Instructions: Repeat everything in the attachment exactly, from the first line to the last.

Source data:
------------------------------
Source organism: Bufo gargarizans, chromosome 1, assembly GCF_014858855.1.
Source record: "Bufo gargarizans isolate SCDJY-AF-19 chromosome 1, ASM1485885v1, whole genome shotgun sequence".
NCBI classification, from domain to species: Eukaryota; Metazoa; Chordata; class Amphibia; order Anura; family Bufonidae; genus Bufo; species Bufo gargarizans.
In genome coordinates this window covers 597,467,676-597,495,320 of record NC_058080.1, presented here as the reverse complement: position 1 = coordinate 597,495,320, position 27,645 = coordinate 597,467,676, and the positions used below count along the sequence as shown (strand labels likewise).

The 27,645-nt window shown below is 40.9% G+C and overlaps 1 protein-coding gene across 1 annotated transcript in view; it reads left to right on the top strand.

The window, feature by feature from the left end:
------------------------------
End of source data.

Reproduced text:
Source organism: Bufo gargarizans, chromosome 1, assembly GCF_014858855.1.
Source record: "Bufo gargarizans isolate SCDJY-AF-19 chromosome 1, ASM1485885v1, whole genome shotgun sequence".
NCBI classification, from domain to species: Eukaryota; Metazoa; Chordata; class Amphibia; order Anura; family Bufonidae; genus Bufo; species Bufo gargarizans.
In genome coordinates this window covers 597,467,676-597,495,320 of record NC_058080.1, presented here as the reverse complement: position 1 = coordinate 597,495,320, position 27,645 = coordinate 597,467,676, and the positions used below count along the sequence as shown (strand labels likewise).

The 27,645-nt window shown below is 40.9% G+C and overlaps 1 protein-coding gene across 1 annotated transcript in view; it reads left to right on the top strand.

The window, feature by feature from the left end: